Irish writer Lisa McInerney, winner of last year's Baileys Women's Prize for Fiction and the Desmond Elliott Prize, has been longlisted for the £30,000 2017 Sunday Times EFG Short Story Award.
McInerney, debut author of The Glorious Heresies (John Murray) - since optioned by Fifty Fathoms with McInerney attached to write - was longlisted for her short story "Navigation". On receiving the news she said via Twitter: "I am so pleased about this I'm levitating."
McInerney is one of four Irish writers to be in the running for the award alongside Sally Rooney - whose debut novel Conversations with Friends publishes with Faber this year - Christine Dwyer Hickey and Ethel Rohan, who were nominated for their respective short stories "Mr Salary", "Back to Bones" and "The Sun".
Following last year's first British winner of the prize, only two Brits made the 14-strong longlist this year: Daisy Johnson for "Blood Rites" and Richard Lambert for "The Hazel Twig and Olive Tree".
The longlist is completed by seven American writers, including Celeste Ng whose second novel Little Fires Everywhere will be published by Little Brown in 2017, Elizabeth McCracken, the only previously longlisted author, and Smith Henderson, a screenwriter and author whose debut novel Fourth of July Creek (Cornerstone) published in 2014. Also longlisted is commissioning editor of Elle India, Anjali Joseph; Anthony Johnston, author of Remember Me Like This (Two Roads); adjunct professor at Columbia University, Kathleen Alcott; and PEN USA Award-winner Victor Lodato, whose new novel Edgar and Lucy (Macmillan) publishes this year.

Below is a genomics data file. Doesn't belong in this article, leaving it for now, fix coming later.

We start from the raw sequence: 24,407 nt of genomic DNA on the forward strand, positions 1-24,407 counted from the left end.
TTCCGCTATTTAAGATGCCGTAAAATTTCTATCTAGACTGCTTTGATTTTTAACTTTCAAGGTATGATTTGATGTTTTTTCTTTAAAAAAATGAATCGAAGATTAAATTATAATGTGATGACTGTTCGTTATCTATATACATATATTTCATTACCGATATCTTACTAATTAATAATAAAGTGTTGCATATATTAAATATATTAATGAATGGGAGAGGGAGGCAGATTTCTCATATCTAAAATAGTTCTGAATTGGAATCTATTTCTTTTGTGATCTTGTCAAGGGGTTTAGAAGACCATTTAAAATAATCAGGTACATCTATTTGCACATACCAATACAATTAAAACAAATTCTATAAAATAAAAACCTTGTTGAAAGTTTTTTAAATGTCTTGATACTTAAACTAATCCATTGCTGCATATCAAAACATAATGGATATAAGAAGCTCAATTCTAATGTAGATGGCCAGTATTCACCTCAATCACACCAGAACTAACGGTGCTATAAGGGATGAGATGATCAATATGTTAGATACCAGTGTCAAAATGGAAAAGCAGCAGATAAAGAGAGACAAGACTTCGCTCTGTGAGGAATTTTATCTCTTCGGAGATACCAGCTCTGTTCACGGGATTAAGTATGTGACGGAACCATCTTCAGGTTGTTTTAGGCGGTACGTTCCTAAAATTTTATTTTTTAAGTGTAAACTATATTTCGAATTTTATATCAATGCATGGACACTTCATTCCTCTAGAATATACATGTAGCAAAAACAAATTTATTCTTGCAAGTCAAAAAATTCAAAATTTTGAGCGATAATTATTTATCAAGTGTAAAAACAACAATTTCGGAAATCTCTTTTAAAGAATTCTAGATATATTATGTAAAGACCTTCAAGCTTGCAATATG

With themes of short stories ranging from Arizona to Dublin, three carnivorous sisters in East Anglia to a one-night stand in Mumbai, the judges said the longlist exemplified "exceptional diversity".
The judging panel comprises Man Booker Prize-winning author and short story writer Anne Enright, broadcaster and author Mark Lawson, authors Neel Mukherjee and Rose Tremain, and Andrew Holgate, literary editor of The Sunday Times.
Tremain said: “We've arrived at a longlist of exceptional diversity, with known names competing, excitingly, against unknown. In a time when there is renewed interest in the short story, we think our list offers some highly original experiments in this most demanding of literary forms.”
Holgate added: “The Sunday Times EFG Short Story Award has had some remarkably high-profile winners and every year receives entries from some of the world’s finest writers. One of its great strengths, though - partly due to the blind reading done by the judges - is its ability to unearth fresh, undiscovered talent. Nowhere more so than this year, when the longlist is full of new younger writers and international names being given their first significant spotlight in the UK. We’re absolutely thrilled with this list, and excited by the quality and originality it demonstrates.”
The shortlist, qualifiying authors for which will receive £1,000 each, will be announced in The Sunday Times on Sunday 19th March. The winner will be announced at a gala dinner at Stationers’ Hall in London on Thursday 27th April. Readers can read extracts from the longlist at the prize’s website: www.shortstoryaward.co.uk.
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